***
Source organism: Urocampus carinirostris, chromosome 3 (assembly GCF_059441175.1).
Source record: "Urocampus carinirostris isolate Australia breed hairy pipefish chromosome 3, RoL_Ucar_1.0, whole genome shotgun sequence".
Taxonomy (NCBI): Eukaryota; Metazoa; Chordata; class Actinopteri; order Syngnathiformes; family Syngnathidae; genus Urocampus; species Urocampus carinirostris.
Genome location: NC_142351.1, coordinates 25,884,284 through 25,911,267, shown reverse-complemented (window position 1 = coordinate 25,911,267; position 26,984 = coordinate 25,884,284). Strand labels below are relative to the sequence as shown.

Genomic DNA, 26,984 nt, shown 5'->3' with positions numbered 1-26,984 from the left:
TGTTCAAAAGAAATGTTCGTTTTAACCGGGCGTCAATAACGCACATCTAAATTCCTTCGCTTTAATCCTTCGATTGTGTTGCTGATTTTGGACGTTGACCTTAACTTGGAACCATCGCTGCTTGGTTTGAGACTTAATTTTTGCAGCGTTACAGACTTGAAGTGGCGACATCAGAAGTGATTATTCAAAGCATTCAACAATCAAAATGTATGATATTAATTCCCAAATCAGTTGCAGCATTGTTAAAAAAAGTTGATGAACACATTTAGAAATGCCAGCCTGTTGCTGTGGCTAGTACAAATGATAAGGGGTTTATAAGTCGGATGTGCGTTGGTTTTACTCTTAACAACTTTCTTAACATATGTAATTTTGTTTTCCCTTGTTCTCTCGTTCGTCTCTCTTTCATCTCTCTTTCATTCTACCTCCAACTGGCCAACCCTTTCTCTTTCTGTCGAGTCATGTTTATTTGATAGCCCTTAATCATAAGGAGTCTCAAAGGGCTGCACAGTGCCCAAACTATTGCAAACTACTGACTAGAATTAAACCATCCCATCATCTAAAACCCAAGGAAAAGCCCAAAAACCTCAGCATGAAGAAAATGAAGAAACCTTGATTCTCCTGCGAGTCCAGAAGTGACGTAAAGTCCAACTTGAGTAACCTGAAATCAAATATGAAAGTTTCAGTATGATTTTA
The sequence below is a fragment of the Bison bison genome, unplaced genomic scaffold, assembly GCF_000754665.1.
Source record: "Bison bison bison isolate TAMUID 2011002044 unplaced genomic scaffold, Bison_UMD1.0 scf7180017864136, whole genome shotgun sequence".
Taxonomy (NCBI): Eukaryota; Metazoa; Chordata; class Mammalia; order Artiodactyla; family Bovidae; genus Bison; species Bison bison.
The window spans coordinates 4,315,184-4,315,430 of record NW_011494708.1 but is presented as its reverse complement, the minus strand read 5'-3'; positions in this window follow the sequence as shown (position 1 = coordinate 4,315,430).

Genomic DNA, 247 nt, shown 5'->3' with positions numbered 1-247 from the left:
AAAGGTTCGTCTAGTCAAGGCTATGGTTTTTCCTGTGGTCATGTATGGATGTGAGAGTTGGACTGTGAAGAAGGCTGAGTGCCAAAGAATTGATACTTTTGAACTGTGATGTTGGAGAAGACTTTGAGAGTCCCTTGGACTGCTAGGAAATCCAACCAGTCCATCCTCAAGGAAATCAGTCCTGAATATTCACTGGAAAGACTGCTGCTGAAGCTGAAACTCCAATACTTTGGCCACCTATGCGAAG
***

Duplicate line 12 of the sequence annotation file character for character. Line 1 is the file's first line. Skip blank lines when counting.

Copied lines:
AAAGGTTCGTCTAGTCAAGGCTATGGTTTTTCCTGTGGTCATGTATGGATGTGAGAGTTGGACTGTGAAGAAGGCTGAGTGCCAAAGAATTGATACTTTTGAACTGTGATGTTGGAGAAGACTTTGAGAGTCCCTTGGACTGCTAGGAAATCCAACCAGTCCATCCTCAAGGAAATCAGTCCTGAATATTCACTGGAAAGACTGCTGCTGAAGCTGAAACTCCAATACTTTGGCCACCTATGCGAAG